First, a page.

On Christmas Eve five years ago, Holly was visited by three ghosts who showed her how selfish and spoiled she'd become. They tried to convince her to mend her ways.
And then she died.
Now she's stuck working for the top-secret company Project Scrooge--as the latest Ghost of Christmas Past.
Every year, they save another miserly grouch. Every year, Holly stays frozen at seventeen while her family and friends go on living without her. So far, Holly's afterlife has been miserable.
But this year, everything is about to change. . .
Look, I get it. It’s July. Why on earth would you read a book about Scrooges in July? Answer: Because I can. Real Answer: Because I am a sucker for sappy Christmas stories. Even in July. Maybe especially in July. We had just been talking about the best Christmas Stories at work, Christmas Carol vs Grinch( I am firmly in the Dickens group), and then this book falls into my bag. Literally. I had pulled out the book next to it and this one fell off the shelf into my waiting bag. Seemed like fate so I gave it a whirl. (Don’t worry, it was at the library. I checked it out. Don’t steal books)
This book is not just what it says on the can. It not only follows the afterlife of Holly Chase but it gives us a peek into the Scrooge Project. A clandestine project determined to help better mankind. By scaring the bejeezus out of someone every Christmas. It doesn’t always work but when it does there is a warm glowing feel that saturates the pages. You probably need to know a basic storyline line about the Christmas Carol but with the way that it has seeped into pop culture, you might be okay without it. The struggles of this girl trapped as a 17-year-old, in a job that forces her to help those who tried to help her, shows the growth of the characters. There are a few moments that make you think that you know exactly how this is going to end. I need you to trust me. This ending is so good. It is bittersweet and delicious and the dark chocolate of romantic comedies. I loved it so much. I got the feel goods I needed and now I am ready to pass it on to other Christmas Carol lovers and the Scrooge fan club. Maybe this will even convince the Grinch lovers to switch teams!
When rogue packs of wolf-hybrid soldiers threaten the tenuous peace alliance between Earth and Luna, Iko takes it upon herself to hunt down the soldiers' leader. She is soon working with a handsome royal guard who forces her to question everything she knows about love, loyalty, and her own humanity. With appearances by Cinder and the rest of the Rampion crew, this is a must-have for fans of the series.~Goodreads Blurb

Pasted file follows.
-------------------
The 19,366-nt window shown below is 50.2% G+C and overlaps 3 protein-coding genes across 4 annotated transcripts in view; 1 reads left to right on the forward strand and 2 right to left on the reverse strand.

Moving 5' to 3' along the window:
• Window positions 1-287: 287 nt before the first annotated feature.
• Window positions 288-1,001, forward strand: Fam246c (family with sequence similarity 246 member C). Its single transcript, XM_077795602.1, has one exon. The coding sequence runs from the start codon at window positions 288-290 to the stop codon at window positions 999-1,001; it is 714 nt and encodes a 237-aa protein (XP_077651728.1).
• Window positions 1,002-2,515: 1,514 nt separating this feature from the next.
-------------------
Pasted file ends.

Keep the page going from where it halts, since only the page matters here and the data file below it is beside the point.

GRAPHIC NOVELS ARE REAL BOOKS TOO!
I hate when people say that libraries shouldn’t have comic books because they aren’t good for young readers, that they “rot their minds.” Ew. That is not a thing. Newspapers aren’t going to make people less social, people aren’t going to get lazy because they can type and not write everything out by hand. Pictures are not bad. My thought is if you get drawn in my the picture, you’ll read the words, and any reading is good reading. A good reader is one who starts small and then grows to read the bigger books. I would not be the reader I am today if I got discouraged by War and Peace when I first started to read.
There that is my soapbox for the day.
I picked up this one in the YA on the same trip that I found the Queer history book from the last post. I had seen the cover of the Lunar Chronicles a near thousand and one times in TBR piles and Bookstagramers posts. But I was never really drawn into it. However I was drawn to this book by the cover art and flipping through it I loved the art style of Doug Holgate. The blues and black let my eyes rest as I raced through the pages. I would liken it to seeing the latest Star Wars and then going back to see the rest. I may have passed the previous books by but this GN gave me some insight into the world and now I find myself curious. I see all of these relationships all set up and I can’t help but wonder, what their story is.
This is an easy read but definitely not lacking in substance. With 238 pages this is no slacker of a book. You can read this as a standalone or a teaser if you are not sure if you want to read the series. Enough backstory is given to enjoy it but if you have read the story you are not overwhelmed by back story. The story follows an android who is one a top secret mission. One that leads her to question many things about her and her life as a sentient being. Is she an error in programming or does she have a soul? What makes a soul? It’s an exciting read and I would say that it is well done both on the art and the story side. Now if you excuse me, I have to go see if we have the second one of the series in stock or if I have to find who has the copy...
This first-ever LGBTQ history book for young adults will appeal to fans of fun, empowering pop-culture books like Rad American Women A-Z and Notorious RBG.
World history has been made by countless lesbian, gay, bisexual, transgender, and queer individuals—and you’ve never heard of many of them. Queer author and activist Sarah Prager delves deep into the lives of 23 people who fought, created, and loved on their own terms. From high-profile figures like Abraham Lincoln and Eleanor Roosevelt to the trailblazing gender-ambiguous Queen of Sweden and a bisexual blues singer who didn’t make it into your history books, these astonishing true stories uncover a rich queer heritage that encompasses every culture, in every era.
By turns hilarious and inspiring, the beautifully illustrated Queer, There, and Everywhere is for anyone who wants the real story of the queer rights movement.~Goodreads Blurb